– Linn County received no bids for the 154-acre mill property, the former site of Willamette Industries Sweet Home Mill, owned by Linn County. The county auctioned the property for a minimum bid of $2.7 million. The county took possession of the property at the end of 2010 when the previous land owner, Western States Land Reliance Trust, failed to pay more than a half million in property taxes.

– Nearly 1,100 participants showed up for the Best in the West Triathlon Series.

– State Rep. Sherrie Sprenger announced her candidacy for Linn County Commissioner this year, seeking retiring Commissioner Will Tucker’s seat.

– Craig Hayes shot and killed a cougar that had killed a goat in his backyard around the south end of 43rd Avenue.

– The City of Sweet Home agreed to join Lebanon and Albany to study the feasibility of a joint biosolids recycling facility to handle solid waste from wastewater treatment plants.

– Sweet Home residents and business owners began speaking up for and against a proposed “exclusion ordinance” that would allow police officers to “trespass” alleged offenders from the downtown area for 30 days after they are cited or arrested for the third time in a five-year period (the proposed period was later changed to one year). Subsequent exclusions would be for 90 days.

The ordinance must be read by the council one more time before it may be adopted. It had been scheduled for a third reading and possible decision in December, but the meeting was canceled for lack of a quorum.

– Teacher Jeff Tompkins went to work as Sweet Home Charter School’s new principal.

October

– The Chamber of Commerce and volunteers ran a haunted house in the old City Hall and provided a “ghost tour” of Sweet Home, with locals playing the ghosts of Sweet Home’s past in re-enactments of Sweet Home history.

– Rainy weather closed down fire season early on Oct. 1. In recent years, fire season has typically ended in mid-October.

– High school senior Jonny Maas told The New Era about his career racing ATVs, a career that includes world records and titles.

– The City of Sweet Home held a ground-breaking ceremony during the annual Harvest Festival on nearly a quarter million in upgrades at Sankey Park.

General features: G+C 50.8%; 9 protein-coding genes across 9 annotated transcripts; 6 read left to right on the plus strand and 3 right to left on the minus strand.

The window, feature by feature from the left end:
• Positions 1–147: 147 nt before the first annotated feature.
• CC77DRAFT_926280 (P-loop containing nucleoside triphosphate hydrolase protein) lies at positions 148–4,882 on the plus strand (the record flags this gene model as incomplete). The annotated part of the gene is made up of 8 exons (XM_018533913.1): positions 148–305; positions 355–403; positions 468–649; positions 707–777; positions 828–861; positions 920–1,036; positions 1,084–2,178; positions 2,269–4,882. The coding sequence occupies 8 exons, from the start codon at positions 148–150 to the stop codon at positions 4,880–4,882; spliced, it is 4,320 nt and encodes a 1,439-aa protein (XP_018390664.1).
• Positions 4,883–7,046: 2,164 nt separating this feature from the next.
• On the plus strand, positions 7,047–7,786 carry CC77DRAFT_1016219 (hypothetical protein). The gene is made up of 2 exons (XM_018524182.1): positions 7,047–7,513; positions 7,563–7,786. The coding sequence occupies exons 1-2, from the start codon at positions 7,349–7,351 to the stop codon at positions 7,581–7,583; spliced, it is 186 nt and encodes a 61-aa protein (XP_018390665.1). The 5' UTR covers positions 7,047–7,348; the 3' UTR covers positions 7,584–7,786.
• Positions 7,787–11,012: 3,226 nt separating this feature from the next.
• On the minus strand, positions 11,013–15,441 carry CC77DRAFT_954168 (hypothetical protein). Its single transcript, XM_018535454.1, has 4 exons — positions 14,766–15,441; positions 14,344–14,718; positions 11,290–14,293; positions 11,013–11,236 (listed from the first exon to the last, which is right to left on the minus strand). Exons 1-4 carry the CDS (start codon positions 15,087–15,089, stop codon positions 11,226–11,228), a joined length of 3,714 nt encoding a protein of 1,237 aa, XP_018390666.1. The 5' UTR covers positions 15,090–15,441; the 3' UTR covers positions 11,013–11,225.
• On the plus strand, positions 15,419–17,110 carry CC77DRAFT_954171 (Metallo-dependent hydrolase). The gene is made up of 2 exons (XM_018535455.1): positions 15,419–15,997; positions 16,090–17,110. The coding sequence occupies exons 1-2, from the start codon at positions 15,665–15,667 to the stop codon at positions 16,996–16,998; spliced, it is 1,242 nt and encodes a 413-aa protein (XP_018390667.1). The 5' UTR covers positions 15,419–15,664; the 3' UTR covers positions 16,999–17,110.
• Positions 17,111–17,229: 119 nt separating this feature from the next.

– Nick Rietz, 20, was partially paralyzed in a motocross crash in Albany.

– Preliminary data show that Sweet Home High School improved its graduation rate by at least 10 percent in 2018-19 to 81 percent. An official rate is scheduled to be released by the Oregon Department of Education this month.

– High school seniors Megan Hager and Nich James were named Sweet Home’s Junior First Citizens.

– Total real market property value in Sweet Home increased by 8.9 percent driving increases in local property tax bills.

– Public Works purchased new plow attachments to prepare for winter snow storms.

November

– High school senior Lexi Schilling signed to wrestle at Corban University in Salem.

– The Sweet Home Planning Commission approved the construction of two communications towers, one to provide a wireless connection to Falls Creek Dam east of Sweet Home and the other to serve Verizon customers. The Falls Creek tower will be built at the Elks Lodge, and the Verizon tower will be constructed off 18th Avenue north of Main Street.

– The city removed five trees from the Main Street median strip. The trees were outgrowing the planter or damaged by passing traffic.

-The Sweet Home High School volleyball team placed second in the state 4A volleyball tournament.

– A Linn County jury found the state in breach of contract with 13 counties for failing to manage and promote timber harvests on Forest Trust land.

The forests had been ceded to the states by the counties in the 1940s with the expectation that they would generate revenue for the counties and about 140 taxing districts. In many cases the lands were abandoned by owners during the Great Depression and no longer produced tax revenue.

The jury awarded $1 billion in future and past damages.

– The City Council began looking at increasing its systems development charges, which are imposed on new developments to help pay the costs of expanding city utilities. Currently, the charges are about $1,800. Other cities typically charge $10,000, in Lebanon, to $40,000, in West Linn, according to Murraysmith, an engineering consultant.

– The family of Pam and Jason Ogden welcomed their newest addition, an adopted daughter, Jossa Mae, who was born Nov. 23 in the Salt Lake area of Utah. The Ogdens had been raising funds for an adoption since October 2017.

December

– Sweet Home City Councilor Susan Coleman announced her candidacy for House of Representatives District 17. She is among several who have filed for the seat, which is held by Sherrie Sprenger, who is running for county commissioner this year. Coleman is Sprenger’s legislative assistant.

– Norma Reeser celebrated her 100th birthday.

– Police arrested Mary K. Rochefort, 62, for allegedly shooting her husband while he slept. He survived the shooting, and she reported the incident to police. Charged with first-degree assault and unlawful use of a weapon, she is scheduled for a status hearing on Jan. 13 in Linn County Circuit Court.

-A human-caused fire destroyed the shipping and receiving office of the former Willamette Industries Sweet Home Mill site. The building was abandoned and not powered, but a police investigation showed that someone was living in it. The case remains under investigation.